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A new way of producing solar panels could offer an inexpensive alternative to conventional devices, according to the results of research published in this week's journal Nature.

Since they were first developed in the 1950s, photovoltaic cells — which convert the energy in sunlight to electricity — have usually been made of silicon. But these are expensive to produce, as the silicon needs to be extremely pure, making it difficult for solar power to compete with traditional ways of generating electricity.

Eric W. McFarland and Jing Tang at the University of California, United States, have now created a device that could change this situation. Instead of silicon, their cell uses a layer of brightly coloured dye molecules on a thin gold film to harness the light — similar to the way in which plants harvest light through photosynthesis.

"This alternative approach to photovoltaic energy conversion might provide the basis for durable low-cost solar cells using a variety of materials," they say.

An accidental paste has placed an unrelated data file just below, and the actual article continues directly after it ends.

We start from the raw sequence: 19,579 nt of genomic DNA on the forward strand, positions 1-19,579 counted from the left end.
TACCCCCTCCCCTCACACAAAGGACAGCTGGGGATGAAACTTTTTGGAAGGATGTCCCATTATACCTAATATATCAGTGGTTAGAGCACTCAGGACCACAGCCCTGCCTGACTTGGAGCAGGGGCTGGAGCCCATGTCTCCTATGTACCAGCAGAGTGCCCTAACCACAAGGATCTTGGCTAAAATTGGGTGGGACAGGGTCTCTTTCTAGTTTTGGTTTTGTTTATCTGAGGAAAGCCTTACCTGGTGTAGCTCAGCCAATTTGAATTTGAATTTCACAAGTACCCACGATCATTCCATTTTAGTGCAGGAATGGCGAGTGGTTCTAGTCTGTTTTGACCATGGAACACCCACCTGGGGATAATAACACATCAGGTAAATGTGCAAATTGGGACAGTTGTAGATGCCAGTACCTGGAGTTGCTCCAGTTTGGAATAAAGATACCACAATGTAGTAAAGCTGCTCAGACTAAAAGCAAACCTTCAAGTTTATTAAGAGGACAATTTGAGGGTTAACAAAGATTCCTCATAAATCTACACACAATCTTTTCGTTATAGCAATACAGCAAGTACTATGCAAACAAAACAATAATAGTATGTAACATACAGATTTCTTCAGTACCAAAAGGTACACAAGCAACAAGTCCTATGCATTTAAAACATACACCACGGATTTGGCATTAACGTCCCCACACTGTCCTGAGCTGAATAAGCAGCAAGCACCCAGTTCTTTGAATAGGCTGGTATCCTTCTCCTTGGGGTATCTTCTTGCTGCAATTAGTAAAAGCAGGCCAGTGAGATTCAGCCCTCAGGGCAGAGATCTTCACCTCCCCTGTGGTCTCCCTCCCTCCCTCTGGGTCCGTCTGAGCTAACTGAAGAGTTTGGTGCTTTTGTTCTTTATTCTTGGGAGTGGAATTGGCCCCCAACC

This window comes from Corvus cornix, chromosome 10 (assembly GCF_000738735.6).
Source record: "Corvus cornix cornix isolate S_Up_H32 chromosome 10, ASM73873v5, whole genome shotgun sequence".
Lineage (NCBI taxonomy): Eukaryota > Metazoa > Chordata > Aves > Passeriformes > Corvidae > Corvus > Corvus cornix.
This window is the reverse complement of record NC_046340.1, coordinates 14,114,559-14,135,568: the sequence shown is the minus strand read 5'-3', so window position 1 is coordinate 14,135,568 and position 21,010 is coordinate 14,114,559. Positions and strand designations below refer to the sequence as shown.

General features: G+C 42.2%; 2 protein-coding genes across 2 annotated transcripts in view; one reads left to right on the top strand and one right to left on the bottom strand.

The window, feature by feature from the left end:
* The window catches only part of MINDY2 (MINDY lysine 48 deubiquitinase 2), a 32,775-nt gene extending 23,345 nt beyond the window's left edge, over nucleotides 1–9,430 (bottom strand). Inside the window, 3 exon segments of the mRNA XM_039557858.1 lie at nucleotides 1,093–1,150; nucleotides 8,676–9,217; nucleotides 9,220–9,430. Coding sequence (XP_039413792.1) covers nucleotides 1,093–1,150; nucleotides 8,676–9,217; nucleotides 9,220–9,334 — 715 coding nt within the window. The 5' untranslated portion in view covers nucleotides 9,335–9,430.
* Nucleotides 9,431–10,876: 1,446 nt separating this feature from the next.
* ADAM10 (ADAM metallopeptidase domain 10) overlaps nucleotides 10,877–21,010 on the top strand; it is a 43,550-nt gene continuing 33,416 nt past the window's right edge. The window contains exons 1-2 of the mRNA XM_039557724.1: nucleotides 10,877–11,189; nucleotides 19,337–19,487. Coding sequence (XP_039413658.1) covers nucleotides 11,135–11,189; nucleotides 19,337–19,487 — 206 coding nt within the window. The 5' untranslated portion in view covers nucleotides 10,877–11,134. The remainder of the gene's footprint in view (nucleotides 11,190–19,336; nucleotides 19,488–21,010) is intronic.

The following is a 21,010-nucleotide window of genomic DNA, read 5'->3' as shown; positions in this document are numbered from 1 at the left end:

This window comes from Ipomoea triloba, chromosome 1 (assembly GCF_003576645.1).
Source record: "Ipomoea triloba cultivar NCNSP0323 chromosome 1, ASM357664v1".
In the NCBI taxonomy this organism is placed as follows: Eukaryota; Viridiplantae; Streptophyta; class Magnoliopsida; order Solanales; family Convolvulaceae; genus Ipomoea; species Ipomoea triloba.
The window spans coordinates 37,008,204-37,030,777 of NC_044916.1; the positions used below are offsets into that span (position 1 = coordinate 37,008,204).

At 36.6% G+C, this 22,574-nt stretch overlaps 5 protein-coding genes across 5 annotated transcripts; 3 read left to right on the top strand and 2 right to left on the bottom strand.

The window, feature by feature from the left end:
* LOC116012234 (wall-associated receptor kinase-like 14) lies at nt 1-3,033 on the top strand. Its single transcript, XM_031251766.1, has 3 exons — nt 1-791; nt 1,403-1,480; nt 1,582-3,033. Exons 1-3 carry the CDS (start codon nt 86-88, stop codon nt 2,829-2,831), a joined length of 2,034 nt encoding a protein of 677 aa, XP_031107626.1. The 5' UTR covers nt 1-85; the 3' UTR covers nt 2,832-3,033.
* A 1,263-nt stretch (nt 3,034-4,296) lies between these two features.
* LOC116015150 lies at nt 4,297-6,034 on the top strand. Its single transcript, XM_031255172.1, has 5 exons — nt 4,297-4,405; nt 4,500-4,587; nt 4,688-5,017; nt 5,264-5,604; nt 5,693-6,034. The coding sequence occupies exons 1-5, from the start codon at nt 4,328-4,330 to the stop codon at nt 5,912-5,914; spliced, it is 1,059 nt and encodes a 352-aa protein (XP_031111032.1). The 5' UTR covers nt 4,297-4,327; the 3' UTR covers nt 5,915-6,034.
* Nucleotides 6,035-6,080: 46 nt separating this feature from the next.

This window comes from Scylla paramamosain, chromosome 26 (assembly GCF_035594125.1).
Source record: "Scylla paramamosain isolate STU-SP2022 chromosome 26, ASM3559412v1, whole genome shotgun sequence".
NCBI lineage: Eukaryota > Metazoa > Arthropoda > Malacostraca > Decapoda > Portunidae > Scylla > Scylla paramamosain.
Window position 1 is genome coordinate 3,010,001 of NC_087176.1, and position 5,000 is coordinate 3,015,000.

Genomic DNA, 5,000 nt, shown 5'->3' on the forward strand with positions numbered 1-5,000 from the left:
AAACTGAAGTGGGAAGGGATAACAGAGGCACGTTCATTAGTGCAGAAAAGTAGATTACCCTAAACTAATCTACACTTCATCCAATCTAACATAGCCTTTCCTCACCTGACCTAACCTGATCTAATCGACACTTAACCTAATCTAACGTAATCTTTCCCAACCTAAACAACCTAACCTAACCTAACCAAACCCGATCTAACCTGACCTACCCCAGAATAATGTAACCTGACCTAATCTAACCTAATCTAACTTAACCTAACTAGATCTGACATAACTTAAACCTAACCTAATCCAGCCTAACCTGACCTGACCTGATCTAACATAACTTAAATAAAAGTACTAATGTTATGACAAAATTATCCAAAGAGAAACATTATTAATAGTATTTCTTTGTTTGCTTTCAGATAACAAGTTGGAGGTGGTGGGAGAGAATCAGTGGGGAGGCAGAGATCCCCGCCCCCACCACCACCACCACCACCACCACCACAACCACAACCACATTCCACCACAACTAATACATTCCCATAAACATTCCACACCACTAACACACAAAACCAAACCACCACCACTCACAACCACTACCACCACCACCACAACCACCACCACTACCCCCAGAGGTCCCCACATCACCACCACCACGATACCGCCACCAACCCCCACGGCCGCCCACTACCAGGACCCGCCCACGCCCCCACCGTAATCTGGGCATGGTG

Dye-based cells are not new. But so far they have struggled to achieve efficiencies that are competitive with current solar energy techniques. The efficiency of McFarland and Tang's cell is still relatively low (less than 1 per cent), but it does offer promise for the future.

"What is remarkable… is their finding that about 10 per cent of the photons absorbed by the dye layer actually generate electric current," says Michael Gratzel of the Swiss Institute of Photonics and Interfaces, in a related news and views article.

Many developing countries are already investigating the use of solar panels to provide electricity in remote rural areas that are inaccessible to standard grid-based electricity. The development of cheap solar devices would make more widespread implementation a viable prospect.

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